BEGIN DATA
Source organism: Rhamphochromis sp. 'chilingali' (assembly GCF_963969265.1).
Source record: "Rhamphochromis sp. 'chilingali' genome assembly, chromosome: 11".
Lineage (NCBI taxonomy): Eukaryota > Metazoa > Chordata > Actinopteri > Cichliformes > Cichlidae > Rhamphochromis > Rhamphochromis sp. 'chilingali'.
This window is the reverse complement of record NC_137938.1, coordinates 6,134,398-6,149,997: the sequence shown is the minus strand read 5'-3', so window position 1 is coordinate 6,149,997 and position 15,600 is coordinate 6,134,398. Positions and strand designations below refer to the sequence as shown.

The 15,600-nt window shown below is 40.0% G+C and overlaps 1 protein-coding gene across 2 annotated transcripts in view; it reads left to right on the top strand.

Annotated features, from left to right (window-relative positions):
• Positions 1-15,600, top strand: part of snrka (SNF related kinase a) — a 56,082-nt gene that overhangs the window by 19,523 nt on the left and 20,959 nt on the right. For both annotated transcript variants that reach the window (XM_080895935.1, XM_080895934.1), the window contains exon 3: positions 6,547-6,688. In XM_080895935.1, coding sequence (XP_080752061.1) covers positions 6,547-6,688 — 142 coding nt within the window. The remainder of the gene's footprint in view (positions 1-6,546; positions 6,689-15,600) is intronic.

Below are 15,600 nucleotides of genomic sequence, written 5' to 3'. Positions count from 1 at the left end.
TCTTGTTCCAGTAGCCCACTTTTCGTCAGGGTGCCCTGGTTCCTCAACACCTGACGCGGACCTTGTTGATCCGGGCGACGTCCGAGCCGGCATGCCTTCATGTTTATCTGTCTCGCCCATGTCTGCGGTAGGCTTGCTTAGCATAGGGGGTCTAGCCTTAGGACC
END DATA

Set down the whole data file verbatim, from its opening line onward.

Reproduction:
Source organism: Rhamphochromis sp. 'chilingali' (assembly GCF_963969265.1).
Source record: "Rhamphochromis sp. 'chilingali' genome assembly, chromosome: 11".
Lineage (NCBI taxonomy): Eukaryota > Metazoa > Chordata > Actinopteri > Cichliformes > Cichlidae > Rhamphochromis > Rhamphochromis sp. 'chilingali'.
This window is the reverse complement of record NC_137938.1, coordinates 6,134,398-6,149,997: the sequence shown is the minus strand read 5'-3', so window position 1 is coordinate 6,149,997 and position 15,600 is coordinate 6,134,398. Positions and strand designations below refer to the sequence as shown.

The 15,600-nt window shown below is 40.0% G+C and overlaps 1 protein-coding gene across 2 annotated transcripts in view; it reads left to right on the top strand.

Annotated features, from left to right (window-relative positions):
• Positions 1-15,600, top strand: part of snrka (SNF related kinase a) — a 56,082-nt gene that overhangs the window by 19,523 nt on the left and 20,959 nt on the right. For both annotated transcript variants that reach the window (XM_080895935.1, XM_080895934.1), the window contains exon 3: positions 6,547-6,688. In XM_080895935.1, coding sequence (XP_080752061.1) covers positions 6,547-6,688 — 142 coding nt within the window. The remainder of the gene's footprint in view (positions 1-6,546; positions 6,689-15,600) is intronic.

Below are 15,600 nucleotides of genomic sequence, written 5' to 3'. Positions count from 1 at the left end.
TCTTGTTCCAGTAGCCCACTTTTCGTCAGGGTGCCCTGGTTCCTCAACACCTGACGCGGACCTTGTTGATCCGGGCGACGTCCGAGCCGGCATGCCTTCATGTTTATCTGTCTCGCCCATGTCTGCGGTAGGCTTGCTTAGCATAGGGGGTCTAGCCTTAGGACC